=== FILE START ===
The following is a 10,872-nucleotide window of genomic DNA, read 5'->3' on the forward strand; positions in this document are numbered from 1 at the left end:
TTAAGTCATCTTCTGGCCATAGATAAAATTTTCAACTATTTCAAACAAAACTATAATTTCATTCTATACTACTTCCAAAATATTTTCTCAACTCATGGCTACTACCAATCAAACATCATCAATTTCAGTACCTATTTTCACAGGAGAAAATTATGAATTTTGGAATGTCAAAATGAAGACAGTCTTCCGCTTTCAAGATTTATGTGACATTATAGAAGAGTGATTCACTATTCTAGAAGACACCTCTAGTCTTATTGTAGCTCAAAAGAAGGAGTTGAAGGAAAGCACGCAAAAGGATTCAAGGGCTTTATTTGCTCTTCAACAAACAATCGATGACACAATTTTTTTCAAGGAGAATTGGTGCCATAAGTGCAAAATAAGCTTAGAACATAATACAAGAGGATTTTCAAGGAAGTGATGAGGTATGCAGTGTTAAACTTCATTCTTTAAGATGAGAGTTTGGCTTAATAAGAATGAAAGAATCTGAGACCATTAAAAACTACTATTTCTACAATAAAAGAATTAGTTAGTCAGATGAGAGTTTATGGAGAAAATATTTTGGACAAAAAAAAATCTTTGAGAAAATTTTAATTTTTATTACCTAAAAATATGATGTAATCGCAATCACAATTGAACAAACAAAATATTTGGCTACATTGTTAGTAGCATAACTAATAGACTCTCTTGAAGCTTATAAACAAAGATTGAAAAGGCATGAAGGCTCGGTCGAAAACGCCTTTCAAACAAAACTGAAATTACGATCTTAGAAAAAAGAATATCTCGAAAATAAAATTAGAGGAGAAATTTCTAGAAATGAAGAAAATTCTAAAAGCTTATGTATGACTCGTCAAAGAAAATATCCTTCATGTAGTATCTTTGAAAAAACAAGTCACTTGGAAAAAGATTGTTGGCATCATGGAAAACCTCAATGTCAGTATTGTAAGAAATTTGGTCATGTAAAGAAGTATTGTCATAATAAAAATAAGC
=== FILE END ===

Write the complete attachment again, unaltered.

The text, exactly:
The following is a 10,872-nucleotide window of genomic DNA, read 5'->3' on the forward strand; positions in this document are numbered from 1 at the left end:
TTAAGTCATCTTCTGGCCATAGATAAAATTTTCAACTATTTCAAACAAAACTATAATTTCATTCTATACTACTTCCAAAATATTTTCTCAACTCATGGCTACTACCAATCAAACATCATCAATTTCAGTACCTATTTTCACAGGAGAAAATTATGAATTTTGGAATGTCAAAATGAAGACAGTCTTCCGCTTTCAAGATTTATGTGACATTATAGAAGAGTGATTCACTATTCTAGAAGACACCTCTAGTCTTATTGTAGCTCAAAAGAAGGAGTTGAAGGAAAGCACGCAAAAGGATTCAAGGGCTTTATTTGCTCTTCAACAAACAATCGATGACACAATTTTTTTCAAGGAGAATTGGTGCCATAAGTGCAAAATAAGCTTAGAACATAATACAAGAGGATTTTCAAGGAAGTGATGAGGTATGCAGTGTTAAACTTCATTCTTTAAGATGAGAGTTTGGCTTAATAAGAATGAAAGAATCTGAGACCATTAAAAACTACTATTTCTACAATAAAAGAATTAGTTAGTCAGATGAGAGTTTATGGAGAAAATATTTTGGACAAAAAAAAATCTTTGAGAAAATTTTAATTTTTATTACCTAAAAATATGATGTAATCGCAATCACAATTGAACAAACAAAATATTTGGCTACATTGTTAGTAGCATAACTAATAGACTCTCTTGAAGCTTATAAACAAAGATTGAAAAGGCATGAAGGCTCGGTCGAAAACGCCTTTCAAACAAAACTGAAATTACGATCTTAGAAAAAAGAATATCTCGAAAATAAAATTAGAGGAGAAATTTCTAGAAATGAAGAAAATTCTAAAAGCTTATGTATGACTCGTCAAAGAAAATATCCTTCATGTAGTATCTTTGAAAAAACAAGTCACTTGGAAAAAGATTGTTGGCATCATGGAAAACCTCAATGTCAGTATTGTAAGAAATTTGGTCATGTAAAGAAGTATTGTCATAATAAAAATAAGC